OTTAWA — Canadian cities are no strangers to boneheaded urban planning decisions — the Gardiner Expressway blocking access to Toronto’s waterfront, Montreal’s crumbling Turcot interchange, space-sucking viaducts in Vancouver.
But imagine hiding a magnificent waterfall in your downtown core. Take a bow, Ottawa.
“I would think across the country that most people don’t even know what the Chaudière Falls are,” said Ken Gray, publisher of the popular city blog The Bulldog.
The falls, where a whitewater tempest of the Ottawa River cascades over terraced rocks, has been dammed for hydroelectricity and is also blocked by dozens of empty buildings left over from the lumber and pulp and paper era.
“In its day, before they dammed it and did various things to it, it was an incredibly impressive waterfall, almost a cross between rapids and waterfall.”
Now, however, there’s finally a plan to pull back the industrial curtains — part of a long-awaited urban renewal in a capital that’s not had a serious update since Canada turned 100.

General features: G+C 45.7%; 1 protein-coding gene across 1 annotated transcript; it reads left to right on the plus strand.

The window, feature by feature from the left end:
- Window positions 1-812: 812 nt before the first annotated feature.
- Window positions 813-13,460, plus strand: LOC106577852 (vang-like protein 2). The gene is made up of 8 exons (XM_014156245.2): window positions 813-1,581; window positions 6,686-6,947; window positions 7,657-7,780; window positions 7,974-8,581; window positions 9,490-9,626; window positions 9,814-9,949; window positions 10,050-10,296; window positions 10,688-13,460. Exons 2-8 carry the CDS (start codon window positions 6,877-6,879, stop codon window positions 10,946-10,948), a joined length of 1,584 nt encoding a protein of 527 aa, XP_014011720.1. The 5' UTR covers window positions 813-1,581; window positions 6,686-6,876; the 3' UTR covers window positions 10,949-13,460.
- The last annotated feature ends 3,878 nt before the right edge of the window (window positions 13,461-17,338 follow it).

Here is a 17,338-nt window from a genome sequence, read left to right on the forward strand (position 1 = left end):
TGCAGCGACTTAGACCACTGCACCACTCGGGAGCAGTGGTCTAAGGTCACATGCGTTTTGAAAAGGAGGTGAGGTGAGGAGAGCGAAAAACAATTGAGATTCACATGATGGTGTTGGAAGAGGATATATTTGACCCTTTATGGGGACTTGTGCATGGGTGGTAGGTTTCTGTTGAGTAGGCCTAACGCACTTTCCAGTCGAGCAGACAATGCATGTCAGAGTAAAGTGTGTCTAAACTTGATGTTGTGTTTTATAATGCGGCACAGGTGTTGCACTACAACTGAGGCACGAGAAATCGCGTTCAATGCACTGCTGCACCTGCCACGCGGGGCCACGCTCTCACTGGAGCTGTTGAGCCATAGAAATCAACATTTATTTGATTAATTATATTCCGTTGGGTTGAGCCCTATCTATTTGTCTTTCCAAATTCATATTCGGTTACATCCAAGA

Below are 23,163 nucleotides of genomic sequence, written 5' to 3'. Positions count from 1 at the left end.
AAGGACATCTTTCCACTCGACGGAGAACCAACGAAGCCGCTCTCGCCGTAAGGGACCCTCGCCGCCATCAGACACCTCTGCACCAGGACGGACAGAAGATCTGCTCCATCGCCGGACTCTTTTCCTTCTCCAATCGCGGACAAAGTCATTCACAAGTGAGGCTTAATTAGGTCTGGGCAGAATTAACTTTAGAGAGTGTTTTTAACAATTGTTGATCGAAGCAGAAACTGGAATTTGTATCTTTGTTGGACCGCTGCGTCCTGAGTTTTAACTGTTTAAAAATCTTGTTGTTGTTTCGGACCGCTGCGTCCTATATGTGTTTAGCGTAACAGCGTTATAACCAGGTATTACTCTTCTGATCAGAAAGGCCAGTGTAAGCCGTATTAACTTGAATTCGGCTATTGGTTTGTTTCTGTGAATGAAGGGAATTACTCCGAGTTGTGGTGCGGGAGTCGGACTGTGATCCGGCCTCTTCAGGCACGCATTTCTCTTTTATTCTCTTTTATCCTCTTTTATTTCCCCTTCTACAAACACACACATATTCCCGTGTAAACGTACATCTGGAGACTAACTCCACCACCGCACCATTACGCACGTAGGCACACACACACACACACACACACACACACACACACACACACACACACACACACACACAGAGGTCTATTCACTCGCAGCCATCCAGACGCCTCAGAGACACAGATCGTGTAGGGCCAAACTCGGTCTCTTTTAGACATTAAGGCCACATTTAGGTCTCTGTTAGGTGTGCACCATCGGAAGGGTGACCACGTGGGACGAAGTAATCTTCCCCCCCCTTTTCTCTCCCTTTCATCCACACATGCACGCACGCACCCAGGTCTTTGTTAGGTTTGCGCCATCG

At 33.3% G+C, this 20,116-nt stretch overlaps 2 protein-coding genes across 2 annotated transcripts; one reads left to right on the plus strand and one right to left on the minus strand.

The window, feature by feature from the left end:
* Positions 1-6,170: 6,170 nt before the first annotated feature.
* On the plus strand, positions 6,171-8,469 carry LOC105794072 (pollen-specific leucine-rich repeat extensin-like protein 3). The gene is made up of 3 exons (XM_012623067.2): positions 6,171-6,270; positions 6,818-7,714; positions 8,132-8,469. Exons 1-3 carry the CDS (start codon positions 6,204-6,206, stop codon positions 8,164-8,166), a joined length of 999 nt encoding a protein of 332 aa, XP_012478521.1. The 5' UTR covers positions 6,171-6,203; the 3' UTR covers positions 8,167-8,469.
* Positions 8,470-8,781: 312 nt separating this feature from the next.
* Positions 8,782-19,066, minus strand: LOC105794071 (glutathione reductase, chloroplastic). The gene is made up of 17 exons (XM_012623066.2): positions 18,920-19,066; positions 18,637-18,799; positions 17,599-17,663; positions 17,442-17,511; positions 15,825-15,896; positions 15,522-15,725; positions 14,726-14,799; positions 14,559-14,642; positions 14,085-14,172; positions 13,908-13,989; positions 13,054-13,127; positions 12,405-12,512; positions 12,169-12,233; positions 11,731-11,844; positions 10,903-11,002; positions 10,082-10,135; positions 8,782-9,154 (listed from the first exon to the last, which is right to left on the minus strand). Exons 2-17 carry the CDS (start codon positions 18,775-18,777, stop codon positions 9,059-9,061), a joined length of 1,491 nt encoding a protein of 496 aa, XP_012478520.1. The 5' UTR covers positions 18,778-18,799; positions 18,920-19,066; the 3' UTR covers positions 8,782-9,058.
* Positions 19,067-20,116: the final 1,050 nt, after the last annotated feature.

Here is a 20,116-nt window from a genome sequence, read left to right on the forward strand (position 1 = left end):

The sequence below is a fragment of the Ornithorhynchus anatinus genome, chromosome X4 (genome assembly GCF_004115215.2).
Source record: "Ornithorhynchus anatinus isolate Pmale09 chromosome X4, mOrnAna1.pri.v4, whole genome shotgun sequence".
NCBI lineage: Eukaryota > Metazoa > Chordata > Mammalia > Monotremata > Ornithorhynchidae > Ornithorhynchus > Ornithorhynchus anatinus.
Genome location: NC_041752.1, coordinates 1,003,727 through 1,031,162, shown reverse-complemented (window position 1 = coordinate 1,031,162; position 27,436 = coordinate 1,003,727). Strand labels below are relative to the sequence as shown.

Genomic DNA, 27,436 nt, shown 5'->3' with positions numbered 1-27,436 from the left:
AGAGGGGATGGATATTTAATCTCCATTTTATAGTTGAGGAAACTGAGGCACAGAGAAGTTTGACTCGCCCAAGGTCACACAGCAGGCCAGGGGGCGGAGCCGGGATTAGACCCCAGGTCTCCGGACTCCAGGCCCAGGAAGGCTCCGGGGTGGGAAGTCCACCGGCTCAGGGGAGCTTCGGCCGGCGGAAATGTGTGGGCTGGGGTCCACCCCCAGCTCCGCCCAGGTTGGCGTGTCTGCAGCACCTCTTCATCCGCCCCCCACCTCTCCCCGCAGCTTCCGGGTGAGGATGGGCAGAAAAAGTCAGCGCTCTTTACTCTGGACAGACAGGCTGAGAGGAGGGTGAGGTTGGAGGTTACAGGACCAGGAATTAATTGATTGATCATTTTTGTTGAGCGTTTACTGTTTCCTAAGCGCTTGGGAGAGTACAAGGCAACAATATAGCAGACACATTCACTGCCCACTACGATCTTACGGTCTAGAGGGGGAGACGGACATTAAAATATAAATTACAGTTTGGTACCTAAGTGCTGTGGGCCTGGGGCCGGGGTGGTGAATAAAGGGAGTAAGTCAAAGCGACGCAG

By itself, the “Zibi” development is compelling — residential and commercial buildings on 15 hectares of prime real estate, with the hydroelectric turbines buried underground to create new public viewing space for the falls.
But it’s just one of several major projects that will change the look of Ottawa over the next 10 to 15 years.
There’s a light-rail system planned, with underground stations downtown; a new city art gallery and central library; a fancy new glass entrance and atrium for the National Arts Centre; and maybe even a new downtown hockey arena.
It follows Landsdowne Park, a seven-hectare entertainment district beside the Rideau Canal that’s home to a renovated football stadium, and the tulip-shaped, glass-fronted convention centre in the heart of downtown.
“With the exception of the investment of the PanAm games in Toronto, on a per capita basis, our city is going to see more dollars into renewal projects than any other city in the country,” Mayor Jim Watson said in an interview.
“It’s a combination of public and private investment that we’ve never really seen in the history of our city to this extent.”
At the Zibi project, which straddles the Ontario and Quebec sides of the river, developer Rodney Wilts walks with purpose through a labyrinth of musty, rusty old buildings, the wood-block floor so blackened by time it looks like brick.